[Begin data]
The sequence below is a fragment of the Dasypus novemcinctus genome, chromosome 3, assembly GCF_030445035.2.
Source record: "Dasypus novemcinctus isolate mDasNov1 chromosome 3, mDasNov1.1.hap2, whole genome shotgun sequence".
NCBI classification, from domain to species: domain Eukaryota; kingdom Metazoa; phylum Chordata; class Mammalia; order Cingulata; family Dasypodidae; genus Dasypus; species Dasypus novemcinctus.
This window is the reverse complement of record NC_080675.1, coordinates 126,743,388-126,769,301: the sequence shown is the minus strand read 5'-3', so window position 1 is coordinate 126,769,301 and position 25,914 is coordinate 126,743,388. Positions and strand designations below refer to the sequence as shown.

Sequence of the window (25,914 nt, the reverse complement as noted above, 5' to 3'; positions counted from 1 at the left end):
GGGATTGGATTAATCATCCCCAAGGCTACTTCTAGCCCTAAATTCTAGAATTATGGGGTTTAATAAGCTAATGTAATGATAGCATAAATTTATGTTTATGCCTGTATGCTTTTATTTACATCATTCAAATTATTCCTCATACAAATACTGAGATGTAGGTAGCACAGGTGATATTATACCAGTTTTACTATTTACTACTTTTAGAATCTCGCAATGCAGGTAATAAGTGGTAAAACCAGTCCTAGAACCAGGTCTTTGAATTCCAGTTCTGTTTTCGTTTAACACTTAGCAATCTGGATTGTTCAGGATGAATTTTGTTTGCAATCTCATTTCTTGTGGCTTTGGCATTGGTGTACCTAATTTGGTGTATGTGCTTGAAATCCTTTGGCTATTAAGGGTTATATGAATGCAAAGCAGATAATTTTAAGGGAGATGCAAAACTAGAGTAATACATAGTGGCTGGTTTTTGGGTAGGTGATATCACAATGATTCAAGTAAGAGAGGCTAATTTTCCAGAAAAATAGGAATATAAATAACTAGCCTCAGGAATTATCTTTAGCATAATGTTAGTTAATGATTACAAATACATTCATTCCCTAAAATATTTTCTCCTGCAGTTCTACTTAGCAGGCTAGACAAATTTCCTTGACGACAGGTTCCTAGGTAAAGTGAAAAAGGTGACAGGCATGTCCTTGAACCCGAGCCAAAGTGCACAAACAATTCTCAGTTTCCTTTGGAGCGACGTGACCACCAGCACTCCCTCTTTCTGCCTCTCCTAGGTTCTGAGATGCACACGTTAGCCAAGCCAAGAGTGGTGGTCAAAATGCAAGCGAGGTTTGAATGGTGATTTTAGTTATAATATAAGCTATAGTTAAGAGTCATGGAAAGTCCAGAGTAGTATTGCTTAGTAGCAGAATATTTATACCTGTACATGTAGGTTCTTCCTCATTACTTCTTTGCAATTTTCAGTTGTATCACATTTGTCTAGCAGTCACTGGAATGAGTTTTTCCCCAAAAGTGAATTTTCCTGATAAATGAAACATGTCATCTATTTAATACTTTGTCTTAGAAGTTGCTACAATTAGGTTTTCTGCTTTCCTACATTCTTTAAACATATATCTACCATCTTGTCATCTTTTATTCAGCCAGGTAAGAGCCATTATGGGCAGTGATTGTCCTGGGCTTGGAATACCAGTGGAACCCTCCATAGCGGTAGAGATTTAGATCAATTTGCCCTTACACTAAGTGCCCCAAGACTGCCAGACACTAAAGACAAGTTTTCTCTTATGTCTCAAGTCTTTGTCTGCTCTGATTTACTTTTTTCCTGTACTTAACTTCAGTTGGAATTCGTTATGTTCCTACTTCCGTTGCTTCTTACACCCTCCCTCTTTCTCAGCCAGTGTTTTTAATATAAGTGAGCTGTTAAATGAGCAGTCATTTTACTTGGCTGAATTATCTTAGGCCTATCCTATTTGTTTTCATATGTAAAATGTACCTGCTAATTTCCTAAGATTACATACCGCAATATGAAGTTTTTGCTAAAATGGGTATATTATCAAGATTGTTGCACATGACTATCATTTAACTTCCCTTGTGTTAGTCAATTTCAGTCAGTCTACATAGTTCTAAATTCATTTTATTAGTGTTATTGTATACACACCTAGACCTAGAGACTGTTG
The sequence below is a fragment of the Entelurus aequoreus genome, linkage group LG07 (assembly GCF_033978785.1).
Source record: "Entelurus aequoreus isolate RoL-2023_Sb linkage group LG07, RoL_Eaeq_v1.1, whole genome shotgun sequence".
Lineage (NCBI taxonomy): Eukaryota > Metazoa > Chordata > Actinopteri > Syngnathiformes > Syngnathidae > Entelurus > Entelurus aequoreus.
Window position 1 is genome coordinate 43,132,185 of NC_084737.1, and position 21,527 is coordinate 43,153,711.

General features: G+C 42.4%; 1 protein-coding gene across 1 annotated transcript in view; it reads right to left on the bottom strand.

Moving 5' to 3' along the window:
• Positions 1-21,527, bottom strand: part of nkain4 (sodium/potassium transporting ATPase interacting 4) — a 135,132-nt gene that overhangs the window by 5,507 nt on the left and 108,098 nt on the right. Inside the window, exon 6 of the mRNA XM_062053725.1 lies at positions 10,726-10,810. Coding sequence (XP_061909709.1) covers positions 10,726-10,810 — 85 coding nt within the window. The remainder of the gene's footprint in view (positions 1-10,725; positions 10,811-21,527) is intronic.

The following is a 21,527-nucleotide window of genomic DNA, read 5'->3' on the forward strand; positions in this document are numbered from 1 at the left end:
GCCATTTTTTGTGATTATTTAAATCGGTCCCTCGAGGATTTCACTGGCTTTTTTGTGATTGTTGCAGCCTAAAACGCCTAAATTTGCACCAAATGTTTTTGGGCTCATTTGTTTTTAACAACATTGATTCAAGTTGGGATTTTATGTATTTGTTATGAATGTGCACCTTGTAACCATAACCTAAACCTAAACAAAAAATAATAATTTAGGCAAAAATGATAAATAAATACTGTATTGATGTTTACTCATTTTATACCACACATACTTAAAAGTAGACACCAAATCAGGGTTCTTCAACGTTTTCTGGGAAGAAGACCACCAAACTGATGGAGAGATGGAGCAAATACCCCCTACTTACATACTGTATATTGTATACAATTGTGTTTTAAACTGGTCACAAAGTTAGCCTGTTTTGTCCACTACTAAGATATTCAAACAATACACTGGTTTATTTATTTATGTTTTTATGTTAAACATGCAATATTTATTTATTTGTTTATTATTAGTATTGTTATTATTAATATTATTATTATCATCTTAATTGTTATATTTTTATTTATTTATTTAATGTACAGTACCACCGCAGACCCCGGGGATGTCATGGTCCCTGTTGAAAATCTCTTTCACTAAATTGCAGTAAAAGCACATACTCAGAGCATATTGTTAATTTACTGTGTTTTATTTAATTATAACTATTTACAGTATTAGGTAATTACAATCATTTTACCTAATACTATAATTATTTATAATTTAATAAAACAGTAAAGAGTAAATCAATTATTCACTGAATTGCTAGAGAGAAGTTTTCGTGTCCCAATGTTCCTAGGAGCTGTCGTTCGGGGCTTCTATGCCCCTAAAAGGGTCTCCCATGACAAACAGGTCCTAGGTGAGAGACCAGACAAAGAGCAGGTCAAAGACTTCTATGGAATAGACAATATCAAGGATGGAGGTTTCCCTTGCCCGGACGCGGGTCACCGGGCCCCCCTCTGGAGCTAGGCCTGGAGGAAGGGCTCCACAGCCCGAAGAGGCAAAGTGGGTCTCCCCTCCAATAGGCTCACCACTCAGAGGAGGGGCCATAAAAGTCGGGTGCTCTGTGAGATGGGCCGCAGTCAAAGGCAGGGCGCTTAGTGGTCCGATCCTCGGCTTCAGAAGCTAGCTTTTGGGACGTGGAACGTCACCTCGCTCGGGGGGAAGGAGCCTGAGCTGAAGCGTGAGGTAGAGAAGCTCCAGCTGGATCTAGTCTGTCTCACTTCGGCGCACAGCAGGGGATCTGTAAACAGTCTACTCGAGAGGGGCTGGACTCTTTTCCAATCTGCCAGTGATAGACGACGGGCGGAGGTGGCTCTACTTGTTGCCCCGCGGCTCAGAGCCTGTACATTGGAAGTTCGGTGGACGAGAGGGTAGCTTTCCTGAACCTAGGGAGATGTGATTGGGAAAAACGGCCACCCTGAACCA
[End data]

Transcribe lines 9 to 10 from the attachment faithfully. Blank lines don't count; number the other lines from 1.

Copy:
Lineage (NCBI taxonomy): Eukaryota > Metazoa > Chordata > Actinopteri > Syngnathiformes > Syngnathidae > Entelurus > Entelurus aequoreus.
Window position 1 is genome coordinate 43,132,185 of NC_084737.1, and position 21,527 is coordinate 43,153,711.